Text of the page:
Quarter Life Crisis: Destiny Driven
Friday, September 16, 2011
Chaka Khan's Destiny is definitely a product of it's time. It's completely saturated in synths. There is some over-the-top drum work by Phil Collins. Scritti Politti produces a number (and influences others). Drum machines ricochet everywhere. You're in a pinball machine of 80's-ness. Yet, all these trappings is a part of the charm this album has, and dammit, this album is just loads of fun.
Destiny had the daunting task of following up 1984's I Feel For You, an album that brought Chaka back to the mainstream after her underrated 1982 self-titled album failed to make a dent in the charts. With her Prince cover in tow, among other singles such as "Through The Fire" and "This Is My Night", the album was a smash and "I Feel For You" scored Chaka a Grammy. No doubt with the success of I Feel For You, Chaka's label was gunning for her to best her peer, Tina Turner, as the sounds on Destiny were leaning into a arena rock vixen mode and Chaka had the voice to carry it off. So she douses her hair with Kool-Aid red dye (long before Rihanna, ha), piles on more jewelry than a fortune teller, and those legendary screams are decibels higher. Sounds like the ingredients for continued success?
Destiny roared no doubt, especially with the production handling by Arif Mardin, but it made a mild squeak on the charts. The first single, the Scritti Politti assisted, "Love Of A Lifetime" was a much warmer single than those from I Feel For You, but somehow folks didn't buy into it, and it set the tone for how the rest of the album was treated. It takes a lot for me to like an album straight on through, but this one is one of those rare cases for me where every song, even the quirky experimental tribute to John Coltrane ("Coltrane Dreams") is just engaging.
Chaka has always stepped over into a rock zone now and again (see her Rufus days and 1980's Naughty album for starters), but this is probably her most rockin' n' reelin' effort she's done, and in my opinion, she totally nails it. You can hear her wail match those of Phil Collins' drums on the social awareness song, "Watching The World" and on "Who's It Gonna Be" she takes it to the stage, literally, as the song sounds like it was recorded at a crowded amphitheater. To me, she bests the grand dame of rock n' soul, Tina Turner, as her Break Every Rule record from the same year doesn't have that oomph that Destiny has. Though Scritti Politti only produced one number, their sophisti-pop sound radiates through a couple of the other numbers on here, including the bouncy title track, "It's You" with it's great piano breakdown, and the brooding, "I Can't Be Loved." Yet, all have much more bite to them.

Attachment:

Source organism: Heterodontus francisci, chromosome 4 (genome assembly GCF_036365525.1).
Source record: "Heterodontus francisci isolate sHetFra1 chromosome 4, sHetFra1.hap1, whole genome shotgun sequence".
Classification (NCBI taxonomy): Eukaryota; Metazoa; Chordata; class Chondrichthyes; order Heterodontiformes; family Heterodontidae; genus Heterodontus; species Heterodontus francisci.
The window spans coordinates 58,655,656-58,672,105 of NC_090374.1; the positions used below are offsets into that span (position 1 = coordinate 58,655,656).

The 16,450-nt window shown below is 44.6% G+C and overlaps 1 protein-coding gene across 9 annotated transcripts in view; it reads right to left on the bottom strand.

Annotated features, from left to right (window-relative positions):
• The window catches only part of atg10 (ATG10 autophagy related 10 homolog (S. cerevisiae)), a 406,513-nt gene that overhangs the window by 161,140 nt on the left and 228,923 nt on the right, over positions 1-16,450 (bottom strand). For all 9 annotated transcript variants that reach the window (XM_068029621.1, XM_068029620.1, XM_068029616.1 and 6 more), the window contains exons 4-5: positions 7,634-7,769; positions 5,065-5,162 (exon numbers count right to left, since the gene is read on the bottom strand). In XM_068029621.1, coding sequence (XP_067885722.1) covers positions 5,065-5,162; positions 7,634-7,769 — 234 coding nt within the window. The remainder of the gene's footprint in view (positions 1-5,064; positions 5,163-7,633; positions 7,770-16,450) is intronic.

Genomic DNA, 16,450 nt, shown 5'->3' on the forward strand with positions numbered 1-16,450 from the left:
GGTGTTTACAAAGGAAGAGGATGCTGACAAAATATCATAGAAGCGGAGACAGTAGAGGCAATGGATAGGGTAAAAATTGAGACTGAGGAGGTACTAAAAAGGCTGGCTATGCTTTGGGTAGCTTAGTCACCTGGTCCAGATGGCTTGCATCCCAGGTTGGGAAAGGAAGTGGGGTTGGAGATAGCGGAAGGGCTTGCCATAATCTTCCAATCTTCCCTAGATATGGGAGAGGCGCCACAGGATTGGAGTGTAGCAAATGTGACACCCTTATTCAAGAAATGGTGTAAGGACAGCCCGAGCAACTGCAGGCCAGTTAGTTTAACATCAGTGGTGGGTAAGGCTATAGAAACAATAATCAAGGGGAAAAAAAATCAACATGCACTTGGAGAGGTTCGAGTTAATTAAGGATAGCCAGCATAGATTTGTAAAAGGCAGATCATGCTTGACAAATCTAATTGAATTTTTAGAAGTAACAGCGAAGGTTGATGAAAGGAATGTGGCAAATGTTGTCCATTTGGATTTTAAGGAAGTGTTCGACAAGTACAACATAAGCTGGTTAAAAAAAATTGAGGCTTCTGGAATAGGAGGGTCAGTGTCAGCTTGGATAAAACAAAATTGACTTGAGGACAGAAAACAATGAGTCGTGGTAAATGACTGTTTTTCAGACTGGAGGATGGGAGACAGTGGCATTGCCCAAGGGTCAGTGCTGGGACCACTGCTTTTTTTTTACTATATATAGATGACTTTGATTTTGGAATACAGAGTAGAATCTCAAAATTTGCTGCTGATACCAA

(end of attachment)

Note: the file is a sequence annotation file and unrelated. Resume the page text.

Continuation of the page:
Even though Destiny faltered chart wise, Chaka still kept her presence known as around this time she contributed vocals and vocal arrangements to Steve Winwood's "Higher Love" and Robert Palmer's "Addicted To Love". The latter was due to be a duet between Palmer and Khan, but the idea was scratched. Hm. Doesn't that kind of make you wonder what that would've sounded like? Then again, we all know that Chaka can do bad all by herself, and Destiny just reminds of us of that.
Love Of A Lifetime
Not to be confused with Khan's later 1992 single, the similar titled, "Love You All My Lifetime", this is one of Scritti Politti's best (and few) production efforts. Not as cunning as "I Feel For You", but it's sunnier and as evidence by the "All Night Long" video rip-off, it's a dancing in the street type of anthem. It barely scraped the Top 20 at #21.
Like I said, I have penchant for when Chaka goes straight up rock, because it fits her attitude and style well. "So Close" is no disappointment, had all the makings of a strong hit single right down to the grinding guitars, but somehow just didn't latch on.
Easily, this screamed hit, but ended up being at the bottom of the singles barrel. I find this to be the best song on the record, it's not too over-the-top as some of the other cuts on Destiny are, and it sort of quiet things down, but still grooves along nicely. Oh, and there's a sax in there and pop songs just sound better when a saxophone is wedged in there somehow.